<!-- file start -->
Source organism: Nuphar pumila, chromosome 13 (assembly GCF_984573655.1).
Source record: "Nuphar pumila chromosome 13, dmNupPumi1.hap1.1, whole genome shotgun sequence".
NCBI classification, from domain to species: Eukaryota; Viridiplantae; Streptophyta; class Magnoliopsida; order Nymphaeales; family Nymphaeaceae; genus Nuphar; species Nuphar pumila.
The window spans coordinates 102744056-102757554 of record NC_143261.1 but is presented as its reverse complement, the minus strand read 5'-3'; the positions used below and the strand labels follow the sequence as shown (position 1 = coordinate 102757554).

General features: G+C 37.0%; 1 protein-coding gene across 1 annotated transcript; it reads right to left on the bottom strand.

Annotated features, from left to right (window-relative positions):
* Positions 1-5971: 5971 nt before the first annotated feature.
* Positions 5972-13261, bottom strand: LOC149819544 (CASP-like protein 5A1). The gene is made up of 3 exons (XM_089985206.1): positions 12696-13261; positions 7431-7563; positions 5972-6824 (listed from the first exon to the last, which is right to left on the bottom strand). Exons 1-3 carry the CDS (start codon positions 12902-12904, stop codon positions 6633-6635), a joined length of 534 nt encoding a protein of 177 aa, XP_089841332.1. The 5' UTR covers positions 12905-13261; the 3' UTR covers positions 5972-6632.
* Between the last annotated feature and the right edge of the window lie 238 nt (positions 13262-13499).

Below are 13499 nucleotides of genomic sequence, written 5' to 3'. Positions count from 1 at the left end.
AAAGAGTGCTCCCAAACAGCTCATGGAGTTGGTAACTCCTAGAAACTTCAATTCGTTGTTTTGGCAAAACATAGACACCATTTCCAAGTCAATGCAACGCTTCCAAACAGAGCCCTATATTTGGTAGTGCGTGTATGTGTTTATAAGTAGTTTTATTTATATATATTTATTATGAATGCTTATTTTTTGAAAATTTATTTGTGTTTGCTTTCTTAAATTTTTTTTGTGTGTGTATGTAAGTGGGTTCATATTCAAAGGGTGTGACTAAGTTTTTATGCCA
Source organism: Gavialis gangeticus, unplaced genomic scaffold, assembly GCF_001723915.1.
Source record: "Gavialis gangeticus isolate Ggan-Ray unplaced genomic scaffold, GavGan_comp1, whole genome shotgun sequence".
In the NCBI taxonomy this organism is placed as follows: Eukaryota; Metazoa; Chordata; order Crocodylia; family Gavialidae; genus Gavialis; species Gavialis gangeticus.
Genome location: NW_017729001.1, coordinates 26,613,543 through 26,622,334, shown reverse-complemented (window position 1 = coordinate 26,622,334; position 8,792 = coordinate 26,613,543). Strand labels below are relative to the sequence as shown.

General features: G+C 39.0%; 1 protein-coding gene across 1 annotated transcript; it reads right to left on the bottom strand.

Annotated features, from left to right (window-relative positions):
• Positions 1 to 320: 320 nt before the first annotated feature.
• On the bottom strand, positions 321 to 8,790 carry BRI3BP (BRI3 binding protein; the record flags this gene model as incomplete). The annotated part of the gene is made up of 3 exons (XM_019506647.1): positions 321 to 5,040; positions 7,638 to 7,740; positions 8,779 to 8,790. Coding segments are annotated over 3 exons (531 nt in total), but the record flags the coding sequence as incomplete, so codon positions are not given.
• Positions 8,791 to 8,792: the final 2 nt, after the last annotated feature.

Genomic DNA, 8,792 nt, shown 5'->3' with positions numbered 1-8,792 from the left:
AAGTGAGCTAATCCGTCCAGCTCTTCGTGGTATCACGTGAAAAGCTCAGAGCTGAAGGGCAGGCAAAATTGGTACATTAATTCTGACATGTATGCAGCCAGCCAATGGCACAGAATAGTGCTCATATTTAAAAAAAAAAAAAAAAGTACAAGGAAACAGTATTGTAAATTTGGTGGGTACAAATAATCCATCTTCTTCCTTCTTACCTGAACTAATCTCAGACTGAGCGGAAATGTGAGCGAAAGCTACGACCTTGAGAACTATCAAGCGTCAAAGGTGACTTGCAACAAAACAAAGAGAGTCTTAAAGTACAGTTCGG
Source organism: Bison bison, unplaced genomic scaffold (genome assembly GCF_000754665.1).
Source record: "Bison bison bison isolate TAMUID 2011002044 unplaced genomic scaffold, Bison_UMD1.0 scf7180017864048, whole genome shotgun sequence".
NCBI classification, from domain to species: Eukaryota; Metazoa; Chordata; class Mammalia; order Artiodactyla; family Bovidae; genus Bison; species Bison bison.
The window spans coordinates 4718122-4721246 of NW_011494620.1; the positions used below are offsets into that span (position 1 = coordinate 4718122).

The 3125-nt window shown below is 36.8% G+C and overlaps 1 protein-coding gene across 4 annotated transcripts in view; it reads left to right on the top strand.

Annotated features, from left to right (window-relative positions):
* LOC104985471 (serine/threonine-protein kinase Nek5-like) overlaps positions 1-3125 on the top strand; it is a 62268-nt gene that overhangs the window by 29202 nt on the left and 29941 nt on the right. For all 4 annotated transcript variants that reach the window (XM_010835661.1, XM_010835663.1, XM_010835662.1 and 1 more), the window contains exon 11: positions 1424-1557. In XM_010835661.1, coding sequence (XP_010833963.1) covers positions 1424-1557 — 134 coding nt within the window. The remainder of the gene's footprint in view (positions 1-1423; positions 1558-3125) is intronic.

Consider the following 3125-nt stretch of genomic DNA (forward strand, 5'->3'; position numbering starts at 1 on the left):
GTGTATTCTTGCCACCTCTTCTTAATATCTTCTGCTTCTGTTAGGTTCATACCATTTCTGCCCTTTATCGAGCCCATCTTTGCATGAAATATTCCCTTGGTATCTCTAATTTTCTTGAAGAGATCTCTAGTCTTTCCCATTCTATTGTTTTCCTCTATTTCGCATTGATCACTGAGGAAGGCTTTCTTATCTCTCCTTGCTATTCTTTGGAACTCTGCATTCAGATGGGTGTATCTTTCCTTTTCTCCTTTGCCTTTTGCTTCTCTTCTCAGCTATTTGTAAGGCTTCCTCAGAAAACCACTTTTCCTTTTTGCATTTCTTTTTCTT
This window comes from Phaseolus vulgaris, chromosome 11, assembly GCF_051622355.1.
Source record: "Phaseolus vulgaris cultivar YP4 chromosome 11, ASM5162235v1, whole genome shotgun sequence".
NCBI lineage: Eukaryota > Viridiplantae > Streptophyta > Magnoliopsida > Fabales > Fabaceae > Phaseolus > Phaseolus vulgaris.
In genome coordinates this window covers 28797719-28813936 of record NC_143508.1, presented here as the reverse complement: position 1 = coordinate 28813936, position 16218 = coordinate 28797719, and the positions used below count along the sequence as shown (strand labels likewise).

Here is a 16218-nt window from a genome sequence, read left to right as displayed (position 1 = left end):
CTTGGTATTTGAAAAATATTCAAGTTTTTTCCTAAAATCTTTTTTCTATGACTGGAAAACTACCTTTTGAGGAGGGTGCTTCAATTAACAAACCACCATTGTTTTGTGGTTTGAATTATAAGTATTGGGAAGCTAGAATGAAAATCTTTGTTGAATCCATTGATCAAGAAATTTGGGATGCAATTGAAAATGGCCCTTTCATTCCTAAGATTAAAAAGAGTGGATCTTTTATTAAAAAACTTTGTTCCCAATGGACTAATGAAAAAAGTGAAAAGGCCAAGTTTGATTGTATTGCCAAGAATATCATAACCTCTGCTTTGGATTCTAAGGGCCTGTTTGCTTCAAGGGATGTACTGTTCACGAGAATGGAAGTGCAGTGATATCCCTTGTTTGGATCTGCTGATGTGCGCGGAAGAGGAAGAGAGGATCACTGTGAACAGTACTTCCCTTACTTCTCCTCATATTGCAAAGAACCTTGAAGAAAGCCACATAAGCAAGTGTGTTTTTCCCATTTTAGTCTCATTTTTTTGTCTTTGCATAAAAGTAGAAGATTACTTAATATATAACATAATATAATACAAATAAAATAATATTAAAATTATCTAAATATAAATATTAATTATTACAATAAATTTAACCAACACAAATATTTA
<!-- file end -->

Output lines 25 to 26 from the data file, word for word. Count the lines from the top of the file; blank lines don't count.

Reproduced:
NCBI classification, from domain to species: Eukaryota; Metazoa; Chordata; class Mammalia; order Artiodactyla; family Bovidae; genus Bison; species Bison bison.
The window spans coordinates 4718122-4721246 of NW_011494620.1; the positions used below are offsets into that span (position 1 = coordinate 4718122).